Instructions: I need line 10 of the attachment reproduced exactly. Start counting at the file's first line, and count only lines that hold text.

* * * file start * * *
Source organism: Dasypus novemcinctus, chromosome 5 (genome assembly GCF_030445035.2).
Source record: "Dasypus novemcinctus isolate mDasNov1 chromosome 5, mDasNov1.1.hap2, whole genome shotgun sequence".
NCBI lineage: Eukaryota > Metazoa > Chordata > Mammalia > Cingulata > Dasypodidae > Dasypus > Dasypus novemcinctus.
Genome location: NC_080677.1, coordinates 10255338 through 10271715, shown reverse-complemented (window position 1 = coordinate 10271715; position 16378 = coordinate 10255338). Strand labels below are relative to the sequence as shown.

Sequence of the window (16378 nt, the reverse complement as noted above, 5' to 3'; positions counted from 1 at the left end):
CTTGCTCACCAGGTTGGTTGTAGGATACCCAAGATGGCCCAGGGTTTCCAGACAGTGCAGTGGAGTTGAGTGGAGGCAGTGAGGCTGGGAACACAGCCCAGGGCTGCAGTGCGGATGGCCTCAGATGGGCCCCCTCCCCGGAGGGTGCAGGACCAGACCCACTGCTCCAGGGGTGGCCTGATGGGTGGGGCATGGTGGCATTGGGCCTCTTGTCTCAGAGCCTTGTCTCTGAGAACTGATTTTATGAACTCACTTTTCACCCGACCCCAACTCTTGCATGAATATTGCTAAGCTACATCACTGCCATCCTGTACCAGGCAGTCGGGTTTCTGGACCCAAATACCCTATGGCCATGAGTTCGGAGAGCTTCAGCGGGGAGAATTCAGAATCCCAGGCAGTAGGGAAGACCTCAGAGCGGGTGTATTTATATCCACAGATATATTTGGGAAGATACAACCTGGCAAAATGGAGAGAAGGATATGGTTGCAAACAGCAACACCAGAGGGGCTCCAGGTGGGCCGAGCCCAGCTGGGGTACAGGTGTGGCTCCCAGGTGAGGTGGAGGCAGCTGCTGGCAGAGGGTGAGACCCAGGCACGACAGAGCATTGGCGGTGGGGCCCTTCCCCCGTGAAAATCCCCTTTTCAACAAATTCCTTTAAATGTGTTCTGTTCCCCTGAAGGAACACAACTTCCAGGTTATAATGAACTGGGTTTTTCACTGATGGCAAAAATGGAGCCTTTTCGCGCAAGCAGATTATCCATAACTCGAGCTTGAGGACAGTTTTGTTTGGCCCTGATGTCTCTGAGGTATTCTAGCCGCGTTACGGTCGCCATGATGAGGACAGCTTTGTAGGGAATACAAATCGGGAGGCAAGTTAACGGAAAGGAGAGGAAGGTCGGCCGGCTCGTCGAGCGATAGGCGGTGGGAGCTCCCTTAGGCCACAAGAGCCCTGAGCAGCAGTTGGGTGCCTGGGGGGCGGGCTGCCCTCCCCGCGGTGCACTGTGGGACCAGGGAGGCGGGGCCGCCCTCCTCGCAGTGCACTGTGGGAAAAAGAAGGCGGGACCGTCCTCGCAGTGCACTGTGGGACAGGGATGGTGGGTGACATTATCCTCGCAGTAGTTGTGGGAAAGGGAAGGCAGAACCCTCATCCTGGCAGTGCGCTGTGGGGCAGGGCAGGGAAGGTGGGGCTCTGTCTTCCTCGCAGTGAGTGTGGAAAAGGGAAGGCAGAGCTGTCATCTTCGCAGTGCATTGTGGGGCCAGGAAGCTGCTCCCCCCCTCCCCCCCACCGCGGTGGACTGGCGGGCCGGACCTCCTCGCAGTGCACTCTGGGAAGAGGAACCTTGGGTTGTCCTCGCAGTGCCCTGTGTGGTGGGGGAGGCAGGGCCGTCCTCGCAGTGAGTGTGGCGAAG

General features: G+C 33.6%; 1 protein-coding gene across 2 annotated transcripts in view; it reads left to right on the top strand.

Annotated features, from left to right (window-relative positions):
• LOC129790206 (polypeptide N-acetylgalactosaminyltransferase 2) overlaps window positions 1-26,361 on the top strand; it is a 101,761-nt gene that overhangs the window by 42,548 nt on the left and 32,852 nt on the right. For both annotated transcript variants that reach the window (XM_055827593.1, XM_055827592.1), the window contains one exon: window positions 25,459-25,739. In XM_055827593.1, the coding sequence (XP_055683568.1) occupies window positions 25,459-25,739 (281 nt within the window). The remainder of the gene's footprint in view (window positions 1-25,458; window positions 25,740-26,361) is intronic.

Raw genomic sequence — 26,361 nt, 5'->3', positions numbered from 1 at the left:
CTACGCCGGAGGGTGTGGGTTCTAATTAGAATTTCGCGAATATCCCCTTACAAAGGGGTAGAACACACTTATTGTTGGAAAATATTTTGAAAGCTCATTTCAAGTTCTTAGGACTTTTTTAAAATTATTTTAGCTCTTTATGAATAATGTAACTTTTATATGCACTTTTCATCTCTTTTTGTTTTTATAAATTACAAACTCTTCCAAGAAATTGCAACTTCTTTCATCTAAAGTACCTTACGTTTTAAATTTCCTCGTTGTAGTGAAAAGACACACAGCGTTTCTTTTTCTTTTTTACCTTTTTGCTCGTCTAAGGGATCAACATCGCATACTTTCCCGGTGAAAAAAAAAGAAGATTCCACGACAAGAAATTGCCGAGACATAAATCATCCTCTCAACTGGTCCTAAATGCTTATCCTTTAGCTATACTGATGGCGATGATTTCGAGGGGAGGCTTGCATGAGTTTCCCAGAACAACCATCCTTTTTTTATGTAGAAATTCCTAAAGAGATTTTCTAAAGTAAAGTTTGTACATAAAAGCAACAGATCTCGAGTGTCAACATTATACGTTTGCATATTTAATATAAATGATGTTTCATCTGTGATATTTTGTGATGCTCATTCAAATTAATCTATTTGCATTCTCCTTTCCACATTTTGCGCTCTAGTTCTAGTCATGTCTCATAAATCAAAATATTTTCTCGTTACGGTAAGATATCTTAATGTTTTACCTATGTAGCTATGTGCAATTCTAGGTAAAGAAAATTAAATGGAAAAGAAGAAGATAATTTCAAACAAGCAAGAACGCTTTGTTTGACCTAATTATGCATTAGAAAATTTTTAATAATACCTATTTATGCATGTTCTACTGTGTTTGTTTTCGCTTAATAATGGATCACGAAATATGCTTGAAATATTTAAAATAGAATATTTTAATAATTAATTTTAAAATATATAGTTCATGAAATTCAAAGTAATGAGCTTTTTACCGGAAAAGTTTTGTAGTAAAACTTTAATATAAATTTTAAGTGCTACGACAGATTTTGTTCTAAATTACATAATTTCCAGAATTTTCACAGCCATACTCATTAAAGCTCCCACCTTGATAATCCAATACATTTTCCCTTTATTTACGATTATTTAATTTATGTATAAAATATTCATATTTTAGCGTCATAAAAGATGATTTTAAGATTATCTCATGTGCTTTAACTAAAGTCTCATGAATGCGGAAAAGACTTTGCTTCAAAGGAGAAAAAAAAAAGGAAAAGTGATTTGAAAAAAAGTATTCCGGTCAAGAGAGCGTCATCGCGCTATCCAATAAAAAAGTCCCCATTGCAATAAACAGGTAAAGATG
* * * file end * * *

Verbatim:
Raw genomic sequence — 26,361 nt, 5'->3', positions numbered from 1 at the left: